Lofhede, J., Thordstein, M., Lofgren, N., Flisberg, A., Rosa-Zurera, M., & Kjellmer, I. (2010). Automatic classification of background EEG activity in healthy and sick neonates. Journal of Neural Engineering, 7, 16007.CrossRefGoogle Scholar
  10. 10.
    Willacy, H., Gandhi, A., & Bonsall, A. (2014). Premature babies and their problems. Patient web site. https://patient.info/.
  11. 11.
    Norman, E., Wikström, S., Rosén, I., Fellman, V., & Hellström-Westas, L. (2013). Premedication for intubation with morphine causes prolonged depression of electrocortical background activity in preterm infants. Pediatric Research, 2013(73), 87–94.  https://doi.org/10.1038/pr.2012.153.CrossRefGoogle Scholar
  12. 12.
    Chauvet, P., & Nguyen, S. (2013). EEGDiag, une application d’analyse de l’EEG pour la plateforme de télésanté BBEEG, 4ièmes Journées Démonstrateurs, Angers.Google Scholar
  13. 13.
    Hajjar, Y., Al Hajjar, A., Daya, B., & Chauvet, P. (2015). Future prediction of premature newborn based on inter-burst intervals of EEG signals using artificial neural network. In SAI Intelligent Systems Conference 2015, London: IEEE, Nov 10–11, 2015.Google Scholar
  14. 14.
    Hajjar, Y., Al Hajjar, A., Dayya, B., & Chauvet, P. (2016). Intelligent models to predict the prognosis of premature neonates according to their EEG signals. International Journal of Biomedical and Clinical Engineering (IJBCE), 6, 57–66.CrossRefGoogle Scholar
  15. 15.
    Natalucci, G., Rousson, V., Bucher, H., Bernet, V., Hagmann, C., & Latal, B. (2012). Delayed cyclic activity development on early amplitude-integrated EEG in the preterm infant with brain lesions. Neonatology, 103(2), 134–140.CrossRefGoogle Scholar
  16. 16.
    Xindong, W., Vipin, K., Ross Quinlan, J., Joydeep, G., Qiang, Y., Hiroshi, M., et al. (2008). Top 10 algorithms in data mining. Knowledge and Information Systems, 14(1), 1–37.CrossRefGoogle Scholar
  17. 17.
    Palmu, K., Wikstrom, S., Hippelainen, E., Boylan, G., Hellstrom-Westas, L., & Vanhatalo, S. (2010). Detection of ’EEG bursts’ in the early preterm EEG: visual vs. automated detection. Clinical Neurophysiololgy, 121, 1015–1022.CrossRefGoogle Scholar
  18. 18.
    Brownlee, J. (2013). How to evaluate machine learning algorithms. Machine Learning Process. https://machinelearningmastery.com.
  19. 19.
    Letham, B., Rudin, C., McCormick, T., & Madigan, D. (2015). Interpretable classifiers using rules and Bayesian analysis: Building a better stroke prediction model. The Annals of Applied Statistics, 9(3), 1350–1371.MathSciNetCrossRefMATHGoogle Scholar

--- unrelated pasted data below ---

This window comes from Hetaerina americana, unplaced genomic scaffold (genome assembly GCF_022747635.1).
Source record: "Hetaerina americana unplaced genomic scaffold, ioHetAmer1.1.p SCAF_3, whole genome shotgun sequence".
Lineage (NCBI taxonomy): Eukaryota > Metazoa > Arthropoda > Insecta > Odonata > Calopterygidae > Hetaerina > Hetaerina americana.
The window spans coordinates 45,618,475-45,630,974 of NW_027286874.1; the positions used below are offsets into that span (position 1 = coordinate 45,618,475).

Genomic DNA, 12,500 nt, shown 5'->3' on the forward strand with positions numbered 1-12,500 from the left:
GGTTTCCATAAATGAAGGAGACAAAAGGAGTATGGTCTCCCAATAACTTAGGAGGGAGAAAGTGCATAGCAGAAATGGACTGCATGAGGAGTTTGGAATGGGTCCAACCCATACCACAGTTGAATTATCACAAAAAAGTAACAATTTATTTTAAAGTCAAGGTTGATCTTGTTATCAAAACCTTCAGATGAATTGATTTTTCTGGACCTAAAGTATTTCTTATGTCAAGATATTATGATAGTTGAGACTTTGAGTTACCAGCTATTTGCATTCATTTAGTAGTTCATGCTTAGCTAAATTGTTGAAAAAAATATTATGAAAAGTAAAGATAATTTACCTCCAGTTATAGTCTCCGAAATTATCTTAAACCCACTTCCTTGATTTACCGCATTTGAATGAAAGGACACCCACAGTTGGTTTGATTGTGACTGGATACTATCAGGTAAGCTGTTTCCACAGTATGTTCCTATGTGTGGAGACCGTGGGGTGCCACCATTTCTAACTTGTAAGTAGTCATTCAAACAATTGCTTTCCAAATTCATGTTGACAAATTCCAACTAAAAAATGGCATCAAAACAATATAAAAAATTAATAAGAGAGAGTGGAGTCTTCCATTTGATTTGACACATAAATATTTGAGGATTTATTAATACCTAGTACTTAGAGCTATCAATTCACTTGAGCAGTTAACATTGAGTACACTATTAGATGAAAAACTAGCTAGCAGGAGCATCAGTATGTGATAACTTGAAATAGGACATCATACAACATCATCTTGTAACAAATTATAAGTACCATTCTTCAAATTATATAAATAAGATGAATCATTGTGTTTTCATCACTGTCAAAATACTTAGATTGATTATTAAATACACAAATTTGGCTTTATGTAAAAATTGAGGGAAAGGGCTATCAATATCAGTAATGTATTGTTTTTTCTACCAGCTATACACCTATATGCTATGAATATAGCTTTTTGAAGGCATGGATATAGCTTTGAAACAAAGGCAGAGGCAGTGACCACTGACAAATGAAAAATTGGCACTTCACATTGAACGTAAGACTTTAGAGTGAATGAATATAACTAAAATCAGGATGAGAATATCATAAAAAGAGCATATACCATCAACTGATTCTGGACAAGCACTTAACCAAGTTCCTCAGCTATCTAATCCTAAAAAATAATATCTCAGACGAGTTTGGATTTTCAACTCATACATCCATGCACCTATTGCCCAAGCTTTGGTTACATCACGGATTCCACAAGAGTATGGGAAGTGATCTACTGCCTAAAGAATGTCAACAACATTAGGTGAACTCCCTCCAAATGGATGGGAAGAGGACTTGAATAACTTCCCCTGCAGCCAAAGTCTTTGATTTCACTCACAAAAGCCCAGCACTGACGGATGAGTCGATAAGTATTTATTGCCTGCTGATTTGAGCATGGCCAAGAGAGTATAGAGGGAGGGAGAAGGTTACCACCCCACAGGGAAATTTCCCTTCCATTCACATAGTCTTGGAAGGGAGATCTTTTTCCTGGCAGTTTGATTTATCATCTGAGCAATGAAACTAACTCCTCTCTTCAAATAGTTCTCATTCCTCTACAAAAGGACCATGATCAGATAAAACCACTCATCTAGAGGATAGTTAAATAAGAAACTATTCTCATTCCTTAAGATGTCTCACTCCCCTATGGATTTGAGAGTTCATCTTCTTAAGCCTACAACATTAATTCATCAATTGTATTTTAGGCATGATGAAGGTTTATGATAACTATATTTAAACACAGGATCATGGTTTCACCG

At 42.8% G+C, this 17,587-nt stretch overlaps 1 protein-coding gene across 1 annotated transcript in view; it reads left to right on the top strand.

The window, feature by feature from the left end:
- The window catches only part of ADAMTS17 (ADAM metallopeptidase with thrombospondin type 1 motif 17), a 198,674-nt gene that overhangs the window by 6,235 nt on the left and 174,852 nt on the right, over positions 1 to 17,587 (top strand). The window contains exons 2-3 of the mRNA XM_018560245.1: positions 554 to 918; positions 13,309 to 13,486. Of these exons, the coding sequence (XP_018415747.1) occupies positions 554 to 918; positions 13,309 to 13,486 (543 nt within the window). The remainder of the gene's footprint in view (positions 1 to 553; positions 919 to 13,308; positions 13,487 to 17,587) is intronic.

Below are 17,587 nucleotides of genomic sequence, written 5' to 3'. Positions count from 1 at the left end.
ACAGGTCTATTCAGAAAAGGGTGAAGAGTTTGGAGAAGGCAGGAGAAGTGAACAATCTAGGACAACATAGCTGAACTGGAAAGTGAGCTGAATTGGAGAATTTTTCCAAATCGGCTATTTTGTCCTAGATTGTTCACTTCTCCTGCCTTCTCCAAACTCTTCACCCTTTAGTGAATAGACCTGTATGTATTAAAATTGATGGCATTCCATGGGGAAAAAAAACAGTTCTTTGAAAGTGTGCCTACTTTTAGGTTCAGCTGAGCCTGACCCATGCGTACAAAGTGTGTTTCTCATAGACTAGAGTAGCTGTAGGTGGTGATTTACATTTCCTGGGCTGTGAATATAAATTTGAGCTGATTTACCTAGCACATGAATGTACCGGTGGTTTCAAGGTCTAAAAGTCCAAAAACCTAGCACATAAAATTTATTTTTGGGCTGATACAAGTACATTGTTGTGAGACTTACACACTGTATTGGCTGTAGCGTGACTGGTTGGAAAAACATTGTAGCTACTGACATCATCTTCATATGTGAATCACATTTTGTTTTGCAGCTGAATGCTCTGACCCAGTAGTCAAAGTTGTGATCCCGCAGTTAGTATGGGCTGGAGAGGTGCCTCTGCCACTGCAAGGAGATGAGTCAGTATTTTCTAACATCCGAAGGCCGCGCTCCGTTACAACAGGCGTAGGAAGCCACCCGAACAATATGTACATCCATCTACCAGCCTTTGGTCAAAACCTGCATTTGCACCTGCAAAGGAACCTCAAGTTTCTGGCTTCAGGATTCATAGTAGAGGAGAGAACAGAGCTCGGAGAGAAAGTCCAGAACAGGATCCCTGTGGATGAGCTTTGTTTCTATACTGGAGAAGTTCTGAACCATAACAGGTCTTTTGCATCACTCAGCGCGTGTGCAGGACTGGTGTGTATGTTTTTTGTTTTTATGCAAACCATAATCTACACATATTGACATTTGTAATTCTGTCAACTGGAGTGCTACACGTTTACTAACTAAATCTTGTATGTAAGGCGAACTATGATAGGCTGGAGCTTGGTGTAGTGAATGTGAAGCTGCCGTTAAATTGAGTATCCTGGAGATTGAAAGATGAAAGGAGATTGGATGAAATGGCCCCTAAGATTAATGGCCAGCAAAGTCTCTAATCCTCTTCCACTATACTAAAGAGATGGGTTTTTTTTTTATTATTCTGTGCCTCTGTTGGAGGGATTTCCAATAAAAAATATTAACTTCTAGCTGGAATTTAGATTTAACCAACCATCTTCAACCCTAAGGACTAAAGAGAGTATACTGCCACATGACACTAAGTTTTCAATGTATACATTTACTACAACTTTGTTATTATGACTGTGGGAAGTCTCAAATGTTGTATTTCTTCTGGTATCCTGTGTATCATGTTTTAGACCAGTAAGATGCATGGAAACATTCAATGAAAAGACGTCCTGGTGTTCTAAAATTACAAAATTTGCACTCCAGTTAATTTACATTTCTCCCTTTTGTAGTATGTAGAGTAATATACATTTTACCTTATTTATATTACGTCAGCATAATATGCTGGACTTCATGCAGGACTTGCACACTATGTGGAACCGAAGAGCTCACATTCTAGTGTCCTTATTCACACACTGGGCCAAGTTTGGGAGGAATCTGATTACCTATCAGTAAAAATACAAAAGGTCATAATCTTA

20. 20.
    Cireşan, D., Meier, U., Masci, J., & Schmidhuber, J. (2012). Multi-column deep neural network for traffic sign classification. Neural Networks: The Official Journal of the International Neural Network Society, 32, 333–338.  https://doi.org/10.1016/j.neunet.2012.02.023.CrossRefGoogle Scholar
  21. 21.
    Tzallas, A. T., Tsipouras, M. G., & Fotiadis, D. I. (2007). Automatic seizure detection based on time-frequency analysis and artificial neural networks. Computational Intelligence and Neuroscience.  https://doi.org/10.1155/2007/80510.Google Scholar
  22. 22.
    El-Dib, M., Chang, T., Tsuchida, T., & Clancy, R. (2009). Amplitude-integrated electroencephalography in neonates. Pediatric Neurology, 41(5), 315–326.CrossRefGoogle Scholar
  23. 23.
    James, G., Witten, D., Hastie, T., & Tibshirani, R. (2015). An introduction to statistical learning (p. 315). New York: Springer. ISBN 978-1-4614-7137-0.MATHGoogle Scholar
  24. 24.
    Wang, H., Shen, Y., Huang, T., & Zeng, Z. (2009). A novel nonparametric regression ensemble for rainfall forecasting using particle swarm optimization technique coupled with artificial neural network. In 6th International symposium on neural networks, ISNN 2009. Springer.  https://doi.org/10.1007/978-3-642-01513-7-6. ISBN 978-3-642-01215-0.

Copyright information

© Springer Science+Business Media, LLC, part of Springer Nature 2018

Authors and Affiliations

  • Yasser Al Hajjar
    • 1
  • Abd El Salam Al Hajjar
    • 2
  • Bassam Daya
    • 2
  • Pierre Chauvet
    • 1
  1. 1.LARIS LaboratoryAngers UniversityAngersFrance
  2. 2.CCNE, University Institute of TechnologyLebanese UniversitySaidaLebanon

Personalised recommendations